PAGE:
If you’ve been attending art openings in San Francisco then no doubt you have probably seen Alan Bamberger taking in the shows.  He’s almost omnipresent and we lucked out and got to ask him a few questions about what he does and his perspective on all things art here in San Francisco!  We’re going to be making this a more regular feature on our blog so if you know of interesting folks that we can feature, let us know!

1) Tell us your name and what it is that you do:
My name is Alan Bamberger.  I run the website artbusiness.com and am an art consultant, advisor, appraiser and writer.

2) Why did you choose San Francisco as your home base?
I moved to Northern California in the mid 1970s to continue my studies in psychology.   Most of the innovative techniques were emanating out of Northern California at that time.  I decided fairly early on not to pursue psychology, but loved the area and decided to stay.

3) And what are some of the trends you see in the art scene in SF?
The SF art scene is always energized and experimental.   It’s a great place for artists to get a feel for where they want to go with their art.   As for trends, I think the main trend I see is that more and more artists are calling the Bay Area home, and as a result, the opportunities to show art here and get involved in a very active community continue to increase.

4) You are extremely prolific in attending art openings. How do you maintain such a hectic schedule?
ADD, I suppose (attention deficit disorder).   It’s hard for me to sit still for any length of time in any one place, so rather than fret about it, I use it to my advantage.

5) Is there anything about the art scene that bothers you here in San Francisco and/or nationally? Internationally?
In SF, I really wish more of the locals patronized more galleries and artists, and that they’d come to the realization that good art is actually worth paying for.   There’s this perennial bargain-basement mentality here in town, and as a result, it’s been historically difficult to wring a nickel out of a San Franciscan for pretty much anything.  Hopefully one day that skinflint mindset will change.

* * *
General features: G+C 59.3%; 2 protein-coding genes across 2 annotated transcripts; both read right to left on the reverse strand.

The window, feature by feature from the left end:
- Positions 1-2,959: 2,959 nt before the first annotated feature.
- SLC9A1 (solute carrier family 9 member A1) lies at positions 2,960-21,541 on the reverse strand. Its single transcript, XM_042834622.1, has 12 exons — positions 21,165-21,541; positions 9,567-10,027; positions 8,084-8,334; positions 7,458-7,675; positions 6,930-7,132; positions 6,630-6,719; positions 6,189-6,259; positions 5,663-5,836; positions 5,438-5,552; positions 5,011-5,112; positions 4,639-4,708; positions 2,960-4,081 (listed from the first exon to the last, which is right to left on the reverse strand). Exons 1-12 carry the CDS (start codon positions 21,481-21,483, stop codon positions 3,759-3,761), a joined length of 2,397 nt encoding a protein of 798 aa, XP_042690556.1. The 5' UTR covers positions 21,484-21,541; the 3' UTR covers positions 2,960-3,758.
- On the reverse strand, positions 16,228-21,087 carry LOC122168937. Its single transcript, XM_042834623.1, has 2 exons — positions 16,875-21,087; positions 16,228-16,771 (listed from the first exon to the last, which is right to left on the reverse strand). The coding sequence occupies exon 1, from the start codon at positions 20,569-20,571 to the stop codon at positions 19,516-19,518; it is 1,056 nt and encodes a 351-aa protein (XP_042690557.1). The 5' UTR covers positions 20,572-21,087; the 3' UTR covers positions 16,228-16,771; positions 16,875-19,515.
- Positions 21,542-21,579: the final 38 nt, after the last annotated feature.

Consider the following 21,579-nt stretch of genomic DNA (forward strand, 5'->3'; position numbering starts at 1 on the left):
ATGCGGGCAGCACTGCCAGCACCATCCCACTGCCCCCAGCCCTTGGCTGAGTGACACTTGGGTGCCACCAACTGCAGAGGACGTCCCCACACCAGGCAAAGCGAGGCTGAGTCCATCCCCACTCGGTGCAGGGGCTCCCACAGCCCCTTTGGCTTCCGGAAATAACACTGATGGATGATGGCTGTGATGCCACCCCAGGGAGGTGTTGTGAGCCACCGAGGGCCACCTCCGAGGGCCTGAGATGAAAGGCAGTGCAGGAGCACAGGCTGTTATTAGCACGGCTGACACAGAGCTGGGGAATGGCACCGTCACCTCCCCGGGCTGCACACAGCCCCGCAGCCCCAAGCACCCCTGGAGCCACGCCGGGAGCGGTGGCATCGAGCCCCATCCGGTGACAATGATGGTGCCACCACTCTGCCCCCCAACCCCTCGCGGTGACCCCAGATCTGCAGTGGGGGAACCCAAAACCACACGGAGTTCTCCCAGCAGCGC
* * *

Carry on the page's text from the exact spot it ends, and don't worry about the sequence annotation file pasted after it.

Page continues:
6) You work a lot with emerging as well as established artists – what piece of advice would you have for either constituency?
A few words will suffice here: perseverance, dedication, commitment, working every day, believing in yourself and your art, and doing what’s necessary to inform others as to what your mission and your work are all about.

7) Who are some artists that you feel are about to break out and/or are underappreciated and why?
I’ll tell you why I don’t answer questions like this. One month it’s one artist, and the next month it’s another. To see who I’m getting behind on any given night or week or month, read my SF art show coverage– www.artbusiness.com/openings.html . That’s about as close as I come to weighing in on who’s currently out front in the art race. An artist’s track record has to be pretty solid and consistent over a significant period of time for me to say anything with any permanency about it, and by the time that happens, pretty much everyone knows anyway.

8) What other arts do you enjoy (e.g. opera, music, poetry, film)?
I like ’em all. Used to go to plenty of modern dance back in the late seventies and early eighties. And believe it or not, during that same time, I was a dance club junkie.   Also used to buy standing-room tickets to the SF Opera back in the day.   Poets and writers, perhaps not so much (seems kind of weird for a writer to be saying that, I know).   Music, I hate to admit it but I’m a bit of a head-banger, or at least I used to be.

9) Curation itself can be an art form of sorts. Are there any curators that stand out? And why?
Like I said above, I tend to go show by show.   There are so many ups and downs in artland, that putting my chips down on any single gallery, curator, artist or movement seems like a consummate waste of time, even in casual chit-chat.   I much prefer letting history play itself out and then sorting it all out once the dust settles.  In the meantime, I do what I can to document the action.